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In the strictest sense, Sephardic Jews, also called Sephardim (ספרדים), are Jews who are descendants of Jews who were expelled from Spain and Portugal and who settled in southern France, Italy, North Africa, Turkey, Asia Minor, the Netherlands, England, North and South America, Germany, Denmark, Austria, and Hungary. However, in modern times the name is also commonly used for Jews from many communities, notably those of Yemen and Iraq, not significantly derived from Spain or Portugal. Jews from those other communities are also sometimes called "Oriental (Eastern) Jews" or the Hebrew equivalent "Mizrakhim". In the past, Jews from old communities in Arab countries were often called "Arab Jews", but that phrase is rarely used today.

The remainder of this article concerns Sephardim in the strict sense.

Table of contents
1 Dialect
2 History
3 Music
4 Names
5 Congregations
6 Relationship to other Jews
7 See also


The dialect of many Sephardic Jews in Portugal, Brazil and Turkey is Judaeo-Spanish, also called Ladino (considered in some circles to be a pejorative term), Judezmo, Spanyol or Sefardites.


Among the Sephardim were many who were the descendants, or heads, of wealthy families and who, as Marranos, had occupied prominent positions in the countries they had left. Some had been state officials, others had held positions of dignity within the Church; many had been the heads of large banking-houses and mercantile establishments, and some were physicians or scholars who had officiated as teachers in high schools.

The Sephardim rarely engaged in chaffering occupations nor in usury, and they did not often mingle with lower classes. With their social equals they associated freely, without regard to religion. They were received at the courts of sultans, kings, and princes, and often were employed as ambassadors, envoys, or agents. The number of Sephardim who have rendered important services to different countries is considerable, from Samuel Abravanel (financial councilor to the viceroy of Naples) to Benjamin Disraeli. Among other names mentioned are those of Belmonte, Nasi, Pacheco, Palache, Azevedo, Sasportas, Costa, Curiel, Cansino, Schonenberg, Toledo, Toledano, and Teixeira.

The Sephardim occupy the foremost place in the roll of Jewish physicians; great as is the number of those who have distinguished themselves as statesmen, it is not nearly as great as the number of those who have become celebrated as physicians and have won the favor of rulers and princes, in both the Christian and the Islamic world. That the Sephardim were selected for prominent positions in every country in which they settled was due to the fact that Spanish had become a world-language through the expansion of Spain.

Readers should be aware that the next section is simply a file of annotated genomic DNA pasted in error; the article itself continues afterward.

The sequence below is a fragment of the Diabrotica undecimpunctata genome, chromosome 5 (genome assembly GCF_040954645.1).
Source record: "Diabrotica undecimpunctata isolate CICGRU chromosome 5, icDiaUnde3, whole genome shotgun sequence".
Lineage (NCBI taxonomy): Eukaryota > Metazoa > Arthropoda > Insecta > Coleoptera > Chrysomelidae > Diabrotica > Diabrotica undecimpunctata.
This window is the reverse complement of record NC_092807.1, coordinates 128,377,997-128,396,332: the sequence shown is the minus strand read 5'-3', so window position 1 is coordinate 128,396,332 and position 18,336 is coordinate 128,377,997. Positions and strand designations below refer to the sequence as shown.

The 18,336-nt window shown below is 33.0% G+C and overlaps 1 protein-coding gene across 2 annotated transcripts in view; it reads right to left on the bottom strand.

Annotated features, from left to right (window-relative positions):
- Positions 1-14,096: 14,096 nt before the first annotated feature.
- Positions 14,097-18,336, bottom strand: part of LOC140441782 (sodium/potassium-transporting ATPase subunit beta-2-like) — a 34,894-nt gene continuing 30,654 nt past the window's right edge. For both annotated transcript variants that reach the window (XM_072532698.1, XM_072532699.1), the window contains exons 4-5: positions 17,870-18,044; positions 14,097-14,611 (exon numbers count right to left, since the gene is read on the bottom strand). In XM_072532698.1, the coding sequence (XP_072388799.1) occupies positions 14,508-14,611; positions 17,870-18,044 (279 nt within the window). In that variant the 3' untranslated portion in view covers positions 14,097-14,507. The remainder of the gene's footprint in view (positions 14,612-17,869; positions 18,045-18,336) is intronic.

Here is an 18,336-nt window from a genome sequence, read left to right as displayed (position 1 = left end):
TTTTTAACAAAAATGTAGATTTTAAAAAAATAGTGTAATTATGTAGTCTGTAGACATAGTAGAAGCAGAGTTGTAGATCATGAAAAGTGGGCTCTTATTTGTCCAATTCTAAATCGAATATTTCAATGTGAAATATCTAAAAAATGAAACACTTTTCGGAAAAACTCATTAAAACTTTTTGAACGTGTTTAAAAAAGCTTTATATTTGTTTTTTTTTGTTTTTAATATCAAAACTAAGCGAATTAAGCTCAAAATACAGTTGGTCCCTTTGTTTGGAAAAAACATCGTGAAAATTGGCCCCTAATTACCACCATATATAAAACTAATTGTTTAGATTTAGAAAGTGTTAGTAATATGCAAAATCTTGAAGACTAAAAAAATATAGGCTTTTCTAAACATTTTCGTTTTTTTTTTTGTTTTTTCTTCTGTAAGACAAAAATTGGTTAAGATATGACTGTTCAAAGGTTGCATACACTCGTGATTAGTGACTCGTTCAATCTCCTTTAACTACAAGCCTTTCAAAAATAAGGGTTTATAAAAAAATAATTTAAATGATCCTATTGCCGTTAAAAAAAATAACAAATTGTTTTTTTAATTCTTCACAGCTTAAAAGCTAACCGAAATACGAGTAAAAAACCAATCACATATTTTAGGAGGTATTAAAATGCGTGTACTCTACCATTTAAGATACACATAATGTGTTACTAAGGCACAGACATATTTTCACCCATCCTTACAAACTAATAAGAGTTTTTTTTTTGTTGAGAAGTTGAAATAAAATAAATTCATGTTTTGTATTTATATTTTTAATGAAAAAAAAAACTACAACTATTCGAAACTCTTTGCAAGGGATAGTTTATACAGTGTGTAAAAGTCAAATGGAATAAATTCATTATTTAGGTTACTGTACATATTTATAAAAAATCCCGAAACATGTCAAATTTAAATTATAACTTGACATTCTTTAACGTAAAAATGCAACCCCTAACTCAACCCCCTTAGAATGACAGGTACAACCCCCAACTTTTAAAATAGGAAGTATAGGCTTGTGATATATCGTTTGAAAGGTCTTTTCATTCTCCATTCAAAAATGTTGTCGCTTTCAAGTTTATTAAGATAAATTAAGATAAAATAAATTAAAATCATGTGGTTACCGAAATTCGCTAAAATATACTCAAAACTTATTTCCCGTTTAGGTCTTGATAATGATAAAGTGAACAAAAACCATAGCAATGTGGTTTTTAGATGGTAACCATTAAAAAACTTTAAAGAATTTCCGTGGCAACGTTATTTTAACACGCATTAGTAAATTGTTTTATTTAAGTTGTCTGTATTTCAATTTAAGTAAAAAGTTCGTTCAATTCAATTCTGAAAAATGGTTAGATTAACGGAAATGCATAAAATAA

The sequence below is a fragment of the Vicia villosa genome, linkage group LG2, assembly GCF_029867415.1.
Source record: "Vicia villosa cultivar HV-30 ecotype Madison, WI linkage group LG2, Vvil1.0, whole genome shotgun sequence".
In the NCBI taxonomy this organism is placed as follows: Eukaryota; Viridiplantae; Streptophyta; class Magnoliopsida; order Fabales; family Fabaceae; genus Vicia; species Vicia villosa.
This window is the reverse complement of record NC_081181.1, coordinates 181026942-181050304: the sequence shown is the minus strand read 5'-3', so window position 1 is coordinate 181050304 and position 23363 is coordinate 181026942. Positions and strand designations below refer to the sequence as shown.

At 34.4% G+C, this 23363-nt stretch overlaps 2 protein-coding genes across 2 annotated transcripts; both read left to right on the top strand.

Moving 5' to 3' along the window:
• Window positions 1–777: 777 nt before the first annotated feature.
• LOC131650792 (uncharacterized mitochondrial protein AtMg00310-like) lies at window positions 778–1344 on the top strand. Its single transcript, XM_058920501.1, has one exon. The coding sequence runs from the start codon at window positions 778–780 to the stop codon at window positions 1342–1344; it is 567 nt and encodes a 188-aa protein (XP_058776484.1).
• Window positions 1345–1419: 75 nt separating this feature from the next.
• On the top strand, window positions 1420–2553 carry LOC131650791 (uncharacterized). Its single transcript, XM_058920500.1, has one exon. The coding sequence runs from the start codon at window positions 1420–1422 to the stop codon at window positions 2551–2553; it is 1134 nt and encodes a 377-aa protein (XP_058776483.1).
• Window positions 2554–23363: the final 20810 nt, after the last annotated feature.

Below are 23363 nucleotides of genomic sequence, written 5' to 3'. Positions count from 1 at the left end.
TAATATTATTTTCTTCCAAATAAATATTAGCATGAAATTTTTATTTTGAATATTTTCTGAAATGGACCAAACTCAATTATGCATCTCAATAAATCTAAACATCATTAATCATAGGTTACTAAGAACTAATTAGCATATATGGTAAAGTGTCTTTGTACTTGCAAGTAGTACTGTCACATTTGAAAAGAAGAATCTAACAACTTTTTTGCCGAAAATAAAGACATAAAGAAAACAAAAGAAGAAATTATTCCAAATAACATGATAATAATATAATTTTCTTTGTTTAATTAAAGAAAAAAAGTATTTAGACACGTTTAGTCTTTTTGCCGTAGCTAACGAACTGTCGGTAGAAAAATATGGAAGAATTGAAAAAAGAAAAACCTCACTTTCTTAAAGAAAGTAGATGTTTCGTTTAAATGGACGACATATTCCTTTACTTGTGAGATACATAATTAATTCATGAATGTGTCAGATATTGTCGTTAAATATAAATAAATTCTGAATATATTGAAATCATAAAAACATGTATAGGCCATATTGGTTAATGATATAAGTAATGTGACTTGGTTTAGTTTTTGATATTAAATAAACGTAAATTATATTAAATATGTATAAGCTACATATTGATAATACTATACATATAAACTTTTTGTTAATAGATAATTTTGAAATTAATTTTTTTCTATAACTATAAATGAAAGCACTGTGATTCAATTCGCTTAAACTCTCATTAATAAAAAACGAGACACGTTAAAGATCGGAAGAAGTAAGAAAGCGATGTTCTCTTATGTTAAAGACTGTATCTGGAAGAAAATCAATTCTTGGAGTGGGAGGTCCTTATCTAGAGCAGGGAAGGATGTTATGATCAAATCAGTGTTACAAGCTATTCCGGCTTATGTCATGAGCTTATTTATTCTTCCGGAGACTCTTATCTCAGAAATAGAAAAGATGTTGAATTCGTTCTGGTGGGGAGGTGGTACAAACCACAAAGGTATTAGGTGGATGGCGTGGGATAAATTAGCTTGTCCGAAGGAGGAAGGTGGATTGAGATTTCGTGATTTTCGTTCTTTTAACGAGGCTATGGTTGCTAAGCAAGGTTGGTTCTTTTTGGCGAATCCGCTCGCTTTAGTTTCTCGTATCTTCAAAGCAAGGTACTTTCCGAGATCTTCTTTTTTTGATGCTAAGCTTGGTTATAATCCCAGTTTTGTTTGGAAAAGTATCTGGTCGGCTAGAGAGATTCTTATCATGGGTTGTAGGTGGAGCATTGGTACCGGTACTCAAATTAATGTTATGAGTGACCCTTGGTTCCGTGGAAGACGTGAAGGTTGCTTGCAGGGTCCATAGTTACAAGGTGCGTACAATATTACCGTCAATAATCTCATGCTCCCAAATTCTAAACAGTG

For a long time the Sephardim took active part in Spanish literature; they wrote in prose and in rhyme, and were the authors of theological, philosophical, belletristic, pedagogic, and mathematical works. The rabbis, who, in common with all the Sephardim, laid great stress on a pure and euphonious pronunciation of Hebrew, delivered their sermons in Spanish or in Portuguese: several of these sermons have appeared in print. Their thirst for knowledge, together with the fact that they associated freely with the outer world, led the Sephardim to establish new educational systems wherever they settled; they founded schools in which the Spanish language was the medium of instruction.

In Portugal the Sephardim were given important roles in the sociopolitical sphere and enjoyed a certain amount of protection from the Crown (e.g. Yahia Ben Yahia, first "Rabino Maior" of Portugal and supervisor of the public revenue of the first King of Portugal, D Afonso Henriques). Even with the incresing pressure from the Catholic Church this state of affairs remained more or less constant and the number of Jews in Portugal grew with those running from Spain. This changed with the marriage of D. Manuel I of Portugal with the daughter of the Catholic Kings of the newlyborn Spain. In 1497 the Decree ordering the expulsion or forced conversion of all the Jews was passed, and the Sephardim either fled or went into secrecy under the guise of "Cristãos Novos", i.e. New Christians. This Decree was symbolically revoked in 1996 by the Portuguese Parliament.